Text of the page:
It's unlikely that most of your 'buy a cask' schemes would provide a tax rebate.

However, some distillerys have availed of the EIIS scheme. But these are usually a loan to the distillery secured against company shares, and I'm not aware of an example that also gives you 'ownership' of a cask. But there might be one structured like that.

If you search for 'EIIS distillery' you'll find plenty of examples.

4. I visit my local bookies most days and usually do not write a docket (I do a fun bet or two every four weeks or so). If nothing else, I get a free read of the Racing Post. But, I'm not adverse to gambling a couple of grand on whiskey. The possibility of Leper Single Malt Oak Barrel brand being launched appeals to my occasional humorous tendencies though.
Its extremely expensive. I've the full costs somewhere, but by the time you pay warehousing and insurance, then excise duty, cost of bottles and bottling, you could buy a very very nice known single malt for the same money. I might still do it, but you need your eyes open.
 

Gordon Gekko

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It sounds like EIIS where the person got a cask as part of the commercial deal.

But who knows based on second and third hand information?
 

Steven Barrett

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1. I'm still none the wiser regarding the tax clawback aspect of my post. Why would an investor get such a refund? What amount is refundable? How is it calculated?
2. Steven Barrett (above) informed me he would want 20% return on such an investment such is the risk involved. The refund of tax would be in addition to this. I'd take 10% per annum gladly.
3. Noproblem posted that the people propagating the investment were involved in loss making investments in the past. Perhaps it's my naivité but I do not know the names of the people involved.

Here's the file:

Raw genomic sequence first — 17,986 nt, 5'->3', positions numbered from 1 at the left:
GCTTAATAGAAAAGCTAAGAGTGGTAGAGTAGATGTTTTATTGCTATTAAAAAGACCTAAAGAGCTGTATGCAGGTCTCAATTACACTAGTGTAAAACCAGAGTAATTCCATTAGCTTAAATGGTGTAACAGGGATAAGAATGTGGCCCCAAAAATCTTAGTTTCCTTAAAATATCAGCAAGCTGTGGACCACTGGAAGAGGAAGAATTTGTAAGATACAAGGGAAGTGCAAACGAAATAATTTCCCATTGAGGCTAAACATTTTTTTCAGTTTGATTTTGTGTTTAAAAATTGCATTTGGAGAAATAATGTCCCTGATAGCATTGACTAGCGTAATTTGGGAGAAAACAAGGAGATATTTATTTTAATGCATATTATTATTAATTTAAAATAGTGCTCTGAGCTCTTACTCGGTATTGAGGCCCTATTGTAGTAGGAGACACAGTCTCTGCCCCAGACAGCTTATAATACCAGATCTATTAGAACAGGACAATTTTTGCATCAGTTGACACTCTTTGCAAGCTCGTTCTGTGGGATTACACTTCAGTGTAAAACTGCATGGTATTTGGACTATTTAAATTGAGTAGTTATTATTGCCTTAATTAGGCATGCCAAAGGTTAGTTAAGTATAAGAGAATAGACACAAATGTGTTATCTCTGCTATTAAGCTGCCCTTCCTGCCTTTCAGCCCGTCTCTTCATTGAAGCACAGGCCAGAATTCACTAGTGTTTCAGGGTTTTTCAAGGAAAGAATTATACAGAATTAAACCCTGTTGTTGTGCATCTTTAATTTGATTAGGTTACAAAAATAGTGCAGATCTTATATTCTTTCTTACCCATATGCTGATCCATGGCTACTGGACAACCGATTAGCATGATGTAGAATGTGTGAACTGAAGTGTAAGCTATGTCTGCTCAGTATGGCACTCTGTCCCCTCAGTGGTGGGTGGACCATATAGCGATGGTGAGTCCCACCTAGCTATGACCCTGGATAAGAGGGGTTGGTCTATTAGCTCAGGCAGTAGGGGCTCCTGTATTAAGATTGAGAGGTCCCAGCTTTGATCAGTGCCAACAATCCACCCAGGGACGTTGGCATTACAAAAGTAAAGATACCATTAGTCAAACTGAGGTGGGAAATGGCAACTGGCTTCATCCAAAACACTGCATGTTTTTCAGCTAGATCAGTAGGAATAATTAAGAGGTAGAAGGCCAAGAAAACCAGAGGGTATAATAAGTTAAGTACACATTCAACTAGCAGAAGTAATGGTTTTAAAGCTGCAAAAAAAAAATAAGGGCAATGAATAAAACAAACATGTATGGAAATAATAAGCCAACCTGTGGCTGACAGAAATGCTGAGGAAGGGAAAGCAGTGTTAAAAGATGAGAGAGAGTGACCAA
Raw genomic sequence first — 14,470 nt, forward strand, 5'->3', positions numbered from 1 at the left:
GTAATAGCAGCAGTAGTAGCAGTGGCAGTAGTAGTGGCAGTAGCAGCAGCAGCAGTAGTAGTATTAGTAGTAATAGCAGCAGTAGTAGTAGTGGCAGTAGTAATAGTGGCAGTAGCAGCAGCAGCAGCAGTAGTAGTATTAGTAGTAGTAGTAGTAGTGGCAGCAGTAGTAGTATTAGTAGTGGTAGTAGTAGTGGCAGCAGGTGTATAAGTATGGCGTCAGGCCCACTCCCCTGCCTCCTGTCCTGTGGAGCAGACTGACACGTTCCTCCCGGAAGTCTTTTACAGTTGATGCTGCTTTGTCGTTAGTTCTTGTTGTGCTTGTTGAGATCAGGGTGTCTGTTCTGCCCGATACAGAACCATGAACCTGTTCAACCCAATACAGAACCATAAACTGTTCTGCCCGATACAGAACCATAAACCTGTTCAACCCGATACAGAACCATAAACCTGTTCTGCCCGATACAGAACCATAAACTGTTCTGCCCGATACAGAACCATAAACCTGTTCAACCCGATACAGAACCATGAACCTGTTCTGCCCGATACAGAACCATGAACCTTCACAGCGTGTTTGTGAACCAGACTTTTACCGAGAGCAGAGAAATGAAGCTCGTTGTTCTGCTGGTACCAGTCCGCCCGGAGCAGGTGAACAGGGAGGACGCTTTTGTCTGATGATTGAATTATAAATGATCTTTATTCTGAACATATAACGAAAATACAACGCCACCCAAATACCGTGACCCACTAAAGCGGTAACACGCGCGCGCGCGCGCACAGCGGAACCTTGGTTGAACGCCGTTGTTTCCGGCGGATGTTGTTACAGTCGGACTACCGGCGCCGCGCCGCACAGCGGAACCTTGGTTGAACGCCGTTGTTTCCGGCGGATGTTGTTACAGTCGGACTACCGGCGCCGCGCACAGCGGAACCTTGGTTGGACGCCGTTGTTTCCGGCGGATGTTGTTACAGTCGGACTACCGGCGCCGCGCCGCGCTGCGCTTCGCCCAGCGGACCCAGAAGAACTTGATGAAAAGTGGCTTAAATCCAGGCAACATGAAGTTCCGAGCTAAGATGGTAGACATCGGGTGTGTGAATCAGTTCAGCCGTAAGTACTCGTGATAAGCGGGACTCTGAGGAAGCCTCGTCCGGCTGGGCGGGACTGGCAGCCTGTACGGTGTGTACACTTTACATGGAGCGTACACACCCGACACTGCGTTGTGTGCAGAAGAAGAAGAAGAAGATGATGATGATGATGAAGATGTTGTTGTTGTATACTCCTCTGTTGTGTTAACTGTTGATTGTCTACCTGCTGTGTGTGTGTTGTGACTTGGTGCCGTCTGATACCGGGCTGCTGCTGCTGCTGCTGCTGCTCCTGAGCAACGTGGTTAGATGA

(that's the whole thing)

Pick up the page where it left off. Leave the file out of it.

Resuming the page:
4. I visit my local bookies most days and usually do not write a docket (I do a fun bet or two every four weeks or so). If nothing else, I get a free read of the Racing Post. But, I'm not adverse to gambling a couple of grand on whiskey. The possibility of Leper Single Malt Oak Barrel brand being launched appeals to my occasional humorous tendencies though.
ok, you are looking at the tax relief as an additional return on this investment. But it is also available on all other EIIS. A lot of stockbrokers run EIIS every year. They assess all the applications that come in to them and create a fund, spreading the risk across a number of small to medium size business, reducing your overall risk, thereby increasing the chance that you get your money back and more. And you get tax relief on your contribution too.


Steven
www.bluewaterfp.ie
 

RedOnion

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@Leper

As a hobby, not an investment.

My spreadsheet is difficult to understand, but if you look at the following and scroll down you'll see the approximate costs of buying a cask and bottling yourself on maturity. This is just one option, and there are alternatives, but it gives an idea of all the costs involved.

 

Leper

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Thanks you all for your informative posts. Steven Barrett went to some trouble in posting, again special thanks. Red Onion also went to some trouble supports hobby rather than investment. But, when all is considered I think the whiskey/whisky I bring back from our travels abroad exceed value as far as investment is concerned. But, you never know . . . one day you could come across a few bottles of Leper Single Malt (Triple Distilled) and perhaps some of us on AAM could share them along with the angels on Celtic Whiskey Cask Sales.
 

Paul O Mahoney

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Thanks you all for your informative posts. Steven Barrett went to some trouble in posting, again special thanks. Red Onion also went to some trouble supports hobby rather than investment. But, when all is considered I think the whiskey/whisky I bring back from our travels abroad exceed value as far as investment is concerned. But, you never know . . . one day you could come across a few bottles of Leper Single Malt (Triple Distilled) and perhaps some of us on AAM could share them along with the angels on Celtic Whiskey Cask Sales.
"Leper Single Malt, a drink that genuinely affects your body parts" there's one marketing slogan.